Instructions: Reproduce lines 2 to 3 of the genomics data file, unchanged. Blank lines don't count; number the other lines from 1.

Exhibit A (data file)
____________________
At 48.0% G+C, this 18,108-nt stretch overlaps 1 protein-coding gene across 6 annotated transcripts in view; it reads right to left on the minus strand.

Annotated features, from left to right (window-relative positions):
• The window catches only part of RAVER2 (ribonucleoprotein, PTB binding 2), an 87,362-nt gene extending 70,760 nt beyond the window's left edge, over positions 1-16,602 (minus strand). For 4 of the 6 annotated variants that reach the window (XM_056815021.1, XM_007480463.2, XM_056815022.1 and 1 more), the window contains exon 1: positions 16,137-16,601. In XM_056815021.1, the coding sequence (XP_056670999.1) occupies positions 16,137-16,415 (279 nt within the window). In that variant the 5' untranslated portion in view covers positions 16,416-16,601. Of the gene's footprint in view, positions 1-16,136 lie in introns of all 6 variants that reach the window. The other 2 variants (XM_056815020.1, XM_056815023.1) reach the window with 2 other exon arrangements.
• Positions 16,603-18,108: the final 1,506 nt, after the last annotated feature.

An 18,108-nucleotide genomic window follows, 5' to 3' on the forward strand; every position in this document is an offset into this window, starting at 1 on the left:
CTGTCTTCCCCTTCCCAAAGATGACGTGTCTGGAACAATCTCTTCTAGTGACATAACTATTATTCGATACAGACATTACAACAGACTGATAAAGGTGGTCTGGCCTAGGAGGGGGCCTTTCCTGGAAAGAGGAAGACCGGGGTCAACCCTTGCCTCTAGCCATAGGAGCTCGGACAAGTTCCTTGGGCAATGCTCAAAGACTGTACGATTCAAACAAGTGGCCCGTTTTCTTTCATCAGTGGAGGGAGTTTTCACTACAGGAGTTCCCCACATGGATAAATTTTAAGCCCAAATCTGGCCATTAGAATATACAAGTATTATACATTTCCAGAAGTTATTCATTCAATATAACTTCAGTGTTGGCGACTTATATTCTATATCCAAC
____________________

Annotated features, from left to right (window-relative positions):
• The window catches only part of RAVER2 (ribonucleoprotein, PTB binding 2), an 87,362-nt gene extending 70,760 nt beyond the window's left edge, over positions 1-16,602 (minus strand). For 4 of the 6 annotated variants that reach the window (XM_056815021.1, XM_007480463.2, XM_056815022.1 and 1 more), the window contains exon 1: positions 16,137-16,601. In XM_056815021.1, the coding sequence (XP_056670999.1) occupies positions 16,137-16,415 (279 nt within the window). In that variant the 5' untranslated portion in view covers positions 16,416-16,601. Of the gene's footprint in view, positions 1-16,136 lie in introns of all 6 variants that reach the window. The other 2 variants (XM_056815020.1, XM_056815023.1) reach the window with 2 other exon arrangements.